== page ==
Prof. David Cameron-Smith
Before you surrender to that late night craving for leftovers or a post-party burger, spare a thought for your body’s natural rhythms and what messing with them does to your health and wellbeing.
The first rays of morning sun begin an ancient cycle that connects every living thing. All animals have a 24-hour biological clock, known as a circadian rhythm, that has a powerful influence on physical activity, alertness, mood, hunger and metabolism.
And when this biological clock meets a modern 24/7 lifestyle, the human animal can suffer.
The phases of the sun trigger our sleep and wake cycle. Upon waking, a small cluster of nerves located deep in the brain, called the Suprachiasmatic Nucleus (SCN), come into play. These several thousands of nerves are located within the hypothalamus, the region of the brain that regulates many brain pathways, including those that determine when you want to eat, as well as how much and what type of food.
The SCN functions by sending out signals, firstly through the hypothalamus, then on to every other part of your body. Within each and every one of the billions of cells that make up the human body, the SCN controls the activity of a cluster of so-called CLOCK genes (technically, “Circadian Locomotor Output Cycles Kaput” – try saying that with a mouthful of cheesecake).
Named for their daily switching on and off, the CLOCK genes are master regulators of whether cells are more or less active. During the night, CLOCK genes turn down the metabolic processes of many cells. During the day, the reverse is true and cells are revved up and maximally active.
Messing with the natural sleep cycle
Just one late night or a period of disrupted sleep can unravel the synchronization of the SCN and CLOCK genes. Apart from the tiredness, there are the more subtle signs of metabolism gone haywire – blood pressure is increased, circulated levels of stress hormones rise, levels of bad fat (LDL cholesterol) are raised, and bowel habits begin to change. Inconvenient, yes, but not particularly detrimental to health.
However, multiply this to being chronically sleep deprived, jet-setting through multiple time-zones or switching work shifts, and the disturbances become more hazardous. For the estimated 20 percent of the working population who work irregular hours – either on rotating shifts, irregular schedules or night work – the health effects need to be considered.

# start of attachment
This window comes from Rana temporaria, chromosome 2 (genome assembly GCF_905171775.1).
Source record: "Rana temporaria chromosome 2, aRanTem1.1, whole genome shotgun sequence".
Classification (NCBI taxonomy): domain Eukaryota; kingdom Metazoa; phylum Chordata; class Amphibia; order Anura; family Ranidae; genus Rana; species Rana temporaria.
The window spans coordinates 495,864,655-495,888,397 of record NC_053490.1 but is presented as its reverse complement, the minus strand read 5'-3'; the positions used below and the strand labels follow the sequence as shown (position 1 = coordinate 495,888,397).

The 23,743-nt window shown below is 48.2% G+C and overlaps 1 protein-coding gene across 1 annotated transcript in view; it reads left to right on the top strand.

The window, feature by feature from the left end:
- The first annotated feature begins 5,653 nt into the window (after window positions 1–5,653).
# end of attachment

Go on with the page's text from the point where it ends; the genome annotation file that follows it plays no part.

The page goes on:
Sleep loss and weight gain
Disconnected circadian rhythms and eating times alter the biological responses to food. During the day, the digestive tract, pancreas and metabolic tissues are primed and ready for nutrients. After eating, food is readily digested, insulin is produced and nutrients are rapidly stored and metabolised.
The exact same meal eaten out of synch results in a delayed insulin response, slowed storage, and disturbed metabolism. Because the body is not expecting to metabolise the food, it is stored. The exact same meal eaten at the wrong time is more likely to result in weight gain.
Sleep it off!
Then there are appetite hormones. Eating out of sync can be a disaster for what – and how much – you choose to eat. Late night snacks and meals tend to be higher in calories and are more likely to be convenience snacks or purchased foods. You are far less likely to be eating a piece of fruit at 2am than raiding the fridge or eating a greasy kebab. Part of the reason for this can be traced back to the hormones that are controlled by your SCN.
So the timing of when you can be the secret to helping you shed those few unwanted extra pounds. There is good scientific evidence that a late lunch and dinner make it harder to lose weight. In a published scientific study, night owls lost less weight in a carefully controlled weight loss intervention than those on normal circadian cycles.
The take out from this – aside from going easy on the take out? Try as much as possible to keep to a regular pattern of eating and sleeping.
Professor David Cameron-Smith is a regular Fit Planet contributor. A transplanted Australian living in New Zealand, he obtained a PhD in nutritional biochemistry from Deakin University, and undertook postdoctoral training at the Royal Prince Alfred Hospital, Sydney. His research interests include the importance of nutrition in the maintenance of optimal health in an ageing population, and the impact of nutrition in regulating the function of muscles.